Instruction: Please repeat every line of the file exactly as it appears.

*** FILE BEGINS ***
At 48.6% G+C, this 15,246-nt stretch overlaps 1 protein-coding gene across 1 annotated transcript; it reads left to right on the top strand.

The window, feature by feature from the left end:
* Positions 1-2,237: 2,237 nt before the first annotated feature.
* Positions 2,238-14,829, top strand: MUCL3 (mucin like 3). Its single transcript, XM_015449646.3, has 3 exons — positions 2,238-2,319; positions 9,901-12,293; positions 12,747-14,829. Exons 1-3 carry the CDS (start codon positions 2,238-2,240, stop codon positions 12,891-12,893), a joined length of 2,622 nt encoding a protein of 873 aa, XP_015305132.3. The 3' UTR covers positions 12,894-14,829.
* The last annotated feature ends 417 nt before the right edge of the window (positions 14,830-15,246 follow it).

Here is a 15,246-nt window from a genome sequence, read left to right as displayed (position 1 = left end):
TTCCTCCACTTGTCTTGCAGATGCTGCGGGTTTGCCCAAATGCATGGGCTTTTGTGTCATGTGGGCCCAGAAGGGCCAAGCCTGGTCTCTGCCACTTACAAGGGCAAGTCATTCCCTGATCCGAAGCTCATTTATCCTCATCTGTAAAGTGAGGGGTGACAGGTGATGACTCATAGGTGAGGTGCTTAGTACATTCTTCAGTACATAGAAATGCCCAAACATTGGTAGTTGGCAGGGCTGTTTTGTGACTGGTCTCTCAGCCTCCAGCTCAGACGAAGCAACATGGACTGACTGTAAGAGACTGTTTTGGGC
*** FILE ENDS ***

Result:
At 48.6% G+C, this 15,246-nt stretch overlaps 1 protein-coding gene across 1 annotated transcript; it reads left to right on the top strand.

The window, feature by feature from the left end:
* Positions 1-2,237: 2,237 nt before the first annotated feature.
* Positions 2,238-14,829, top strand: MUCL3 (mucin like 3). Its single transcript, XM_015449646.3, has 3 exons — positions 2,238-2,319; positions 9,901-12,293; positions 12,747-14,829. Exons 1-3 carry the CDS (start codon positions 2,238-2,240, stop codon positions 12,891-12,893), a joined length of 2,622 nt encoding a protein of 873 aa, XP_015305132.3. The 3' UTR covers positions 12,894-14,829.
* The last annotated feature ends 417 nt before the right edge of the window (positions 14,830-15,246 follow it).

Here is a 15,246-nt window from a genome sequence, read left to right as displayed (position 1 = left end):
TTCCTCCACTTGTCTTGCAGATGCTGCGGGTTTGCCCAAATGCATGGGCTTTTGTGTCATGTGGGCCCAGAAGGGCCAAGCCTGGTCTCTGCCACTTACAAGGGCAAGTCATTCCCTGATCCGAAGCTCATTTATCCTCATCTGTAAAGTGAGGGGTGACAGGTGATGACTCATAGGTGAGGTGCTTAGTACATTCTTCAGTACATAGAAATGCCCAAACATTGGTAGTTGGCAGGGCTGTTTTGTGACTGGTCTCTCAGCCTCCAGCTCAGACGAAGCAACATGGACTGACTGTAAGAGACTGTTTTGGGC